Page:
Early in his presidency, Obama convened a meeting with a group of historians. The topic he put on the table was: What does it take to be a transformational president? Obama’s ambition to be such a figure could be seen in his first-term agenda, which included a major economic stimulus package, a bailout of the auto industry, a major financial regulatory reform package and, biggest of all, the law that is transforming the nation’s health-care industry.

But public skepticism about government put an extra burden on Obama, as it has on all activist Democratic politicians over the past three decades. To do what he wanted to do through government required building greater confidence in government. Long before the current controversies materialized, he had not been able to do that.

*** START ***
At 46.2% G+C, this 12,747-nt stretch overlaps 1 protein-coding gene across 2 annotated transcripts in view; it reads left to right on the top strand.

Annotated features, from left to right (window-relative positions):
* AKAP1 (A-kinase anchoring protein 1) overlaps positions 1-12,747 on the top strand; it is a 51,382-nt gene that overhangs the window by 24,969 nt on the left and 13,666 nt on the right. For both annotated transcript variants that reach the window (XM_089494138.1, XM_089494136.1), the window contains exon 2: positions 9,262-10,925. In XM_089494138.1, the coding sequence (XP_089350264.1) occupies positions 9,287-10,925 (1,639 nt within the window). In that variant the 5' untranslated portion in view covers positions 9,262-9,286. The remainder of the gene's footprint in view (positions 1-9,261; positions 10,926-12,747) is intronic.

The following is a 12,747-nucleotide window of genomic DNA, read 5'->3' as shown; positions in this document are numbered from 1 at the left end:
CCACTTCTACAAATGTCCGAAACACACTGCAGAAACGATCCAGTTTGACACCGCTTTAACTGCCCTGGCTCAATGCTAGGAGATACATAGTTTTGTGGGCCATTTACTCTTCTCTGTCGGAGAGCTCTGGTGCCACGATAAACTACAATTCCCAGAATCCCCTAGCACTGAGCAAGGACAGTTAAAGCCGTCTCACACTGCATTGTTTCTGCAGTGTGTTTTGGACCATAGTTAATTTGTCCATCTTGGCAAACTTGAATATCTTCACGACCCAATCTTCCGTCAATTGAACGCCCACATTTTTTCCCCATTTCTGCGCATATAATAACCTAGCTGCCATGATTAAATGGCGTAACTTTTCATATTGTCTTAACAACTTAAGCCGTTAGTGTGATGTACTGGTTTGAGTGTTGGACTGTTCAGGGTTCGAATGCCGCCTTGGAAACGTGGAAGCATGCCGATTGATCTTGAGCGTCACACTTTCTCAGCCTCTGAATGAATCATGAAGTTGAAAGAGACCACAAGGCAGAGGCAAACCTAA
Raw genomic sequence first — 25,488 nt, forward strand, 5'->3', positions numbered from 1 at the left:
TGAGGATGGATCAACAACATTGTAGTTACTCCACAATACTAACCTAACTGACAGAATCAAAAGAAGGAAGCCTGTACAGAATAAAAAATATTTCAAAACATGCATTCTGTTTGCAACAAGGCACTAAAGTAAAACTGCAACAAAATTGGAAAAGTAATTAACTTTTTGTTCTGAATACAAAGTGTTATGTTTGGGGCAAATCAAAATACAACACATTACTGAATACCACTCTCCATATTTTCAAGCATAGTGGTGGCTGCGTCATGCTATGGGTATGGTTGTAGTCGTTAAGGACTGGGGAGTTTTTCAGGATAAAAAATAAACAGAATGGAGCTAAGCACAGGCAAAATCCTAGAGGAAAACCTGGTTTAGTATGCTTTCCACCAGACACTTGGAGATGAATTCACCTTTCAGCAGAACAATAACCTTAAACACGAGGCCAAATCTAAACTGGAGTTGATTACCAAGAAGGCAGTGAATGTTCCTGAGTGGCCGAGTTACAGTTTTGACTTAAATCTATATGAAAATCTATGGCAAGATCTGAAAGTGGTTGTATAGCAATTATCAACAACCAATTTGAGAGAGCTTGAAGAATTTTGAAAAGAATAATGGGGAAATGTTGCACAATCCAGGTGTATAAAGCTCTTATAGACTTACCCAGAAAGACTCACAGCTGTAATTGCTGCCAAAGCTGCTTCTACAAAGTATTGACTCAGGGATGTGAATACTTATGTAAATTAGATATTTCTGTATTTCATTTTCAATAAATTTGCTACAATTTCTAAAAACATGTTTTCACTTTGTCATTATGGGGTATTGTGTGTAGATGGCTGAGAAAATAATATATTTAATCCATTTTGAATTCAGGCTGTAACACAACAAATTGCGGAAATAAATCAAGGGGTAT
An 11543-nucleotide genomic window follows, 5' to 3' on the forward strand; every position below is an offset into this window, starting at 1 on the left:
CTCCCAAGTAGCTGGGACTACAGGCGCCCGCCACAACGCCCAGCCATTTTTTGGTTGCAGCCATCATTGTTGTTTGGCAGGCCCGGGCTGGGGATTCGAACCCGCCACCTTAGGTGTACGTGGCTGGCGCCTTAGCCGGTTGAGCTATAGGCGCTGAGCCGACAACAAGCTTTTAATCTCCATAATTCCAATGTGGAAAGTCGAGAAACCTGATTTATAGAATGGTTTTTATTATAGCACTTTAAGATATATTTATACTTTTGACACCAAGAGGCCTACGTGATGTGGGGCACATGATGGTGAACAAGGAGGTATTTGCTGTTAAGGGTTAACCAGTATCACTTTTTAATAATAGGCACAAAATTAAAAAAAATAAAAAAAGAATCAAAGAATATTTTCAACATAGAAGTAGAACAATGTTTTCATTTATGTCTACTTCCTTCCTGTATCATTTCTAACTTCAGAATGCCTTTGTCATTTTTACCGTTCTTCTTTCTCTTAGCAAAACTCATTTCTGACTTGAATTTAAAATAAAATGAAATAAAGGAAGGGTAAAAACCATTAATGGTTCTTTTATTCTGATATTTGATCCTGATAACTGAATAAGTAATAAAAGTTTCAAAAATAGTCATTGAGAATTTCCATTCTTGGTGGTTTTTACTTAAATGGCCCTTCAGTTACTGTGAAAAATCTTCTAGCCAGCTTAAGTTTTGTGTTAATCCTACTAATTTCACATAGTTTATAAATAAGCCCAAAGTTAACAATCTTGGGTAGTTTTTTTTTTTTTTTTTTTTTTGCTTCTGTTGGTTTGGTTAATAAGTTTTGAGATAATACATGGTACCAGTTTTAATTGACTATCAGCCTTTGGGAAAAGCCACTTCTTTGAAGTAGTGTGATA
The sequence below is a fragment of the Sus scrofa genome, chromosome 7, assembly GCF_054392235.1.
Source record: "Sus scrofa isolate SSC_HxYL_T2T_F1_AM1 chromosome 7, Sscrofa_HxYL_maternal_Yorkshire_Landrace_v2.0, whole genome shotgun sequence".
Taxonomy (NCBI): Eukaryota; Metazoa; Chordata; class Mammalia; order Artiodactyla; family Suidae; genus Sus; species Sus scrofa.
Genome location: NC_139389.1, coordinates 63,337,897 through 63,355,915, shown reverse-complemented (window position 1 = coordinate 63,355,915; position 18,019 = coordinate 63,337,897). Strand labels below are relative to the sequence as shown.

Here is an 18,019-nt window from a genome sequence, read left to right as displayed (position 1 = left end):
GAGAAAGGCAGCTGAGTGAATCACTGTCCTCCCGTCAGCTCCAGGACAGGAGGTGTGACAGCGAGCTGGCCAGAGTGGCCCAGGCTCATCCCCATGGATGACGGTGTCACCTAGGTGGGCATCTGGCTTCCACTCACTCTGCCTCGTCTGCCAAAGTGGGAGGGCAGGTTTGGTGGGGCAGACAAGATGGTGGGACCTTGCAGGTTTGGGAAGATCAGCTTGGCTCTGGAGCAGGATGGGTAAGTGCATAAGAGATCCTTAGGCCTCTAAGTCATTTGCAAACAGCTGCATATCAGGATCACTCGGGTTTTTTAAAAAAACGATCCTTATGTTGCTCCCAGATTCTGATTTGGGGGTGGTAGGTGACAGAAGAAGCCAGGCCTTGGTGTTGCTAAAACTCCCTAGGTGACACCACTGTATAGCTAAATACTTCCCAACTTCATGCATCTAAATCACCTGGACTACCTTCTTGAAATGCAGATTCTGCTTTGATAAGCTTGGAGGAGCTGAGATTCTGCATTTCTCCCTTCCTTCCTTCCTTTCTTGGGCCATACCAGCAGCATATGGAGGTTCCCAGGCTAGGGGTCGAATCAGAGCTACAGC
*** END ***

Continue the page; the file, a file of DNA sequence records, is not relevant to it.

Defenders of his stimulus package say it prevented another depression and helped initiate a turnaround in the economy. But as the recovery sputtered and calls grew for additional stimulus, Obama did not have the political support to launch another round of government intervention because of criticisms that he had already added enormously to the deficit.

Most controversial has been his health-care initiative. Throughout the long battle to enact and then begin to implement the law, Obama’s White House has been unable to win broad public support for it, even though individual pieces are popular. Obama is still fighting to overcome distrust of government as he proceeds with the most complex change in social welfare policy since the 1960s.

Now the president is dealing with unexpected problems, each of which threatens to make the trust-in-government deficit even bigger.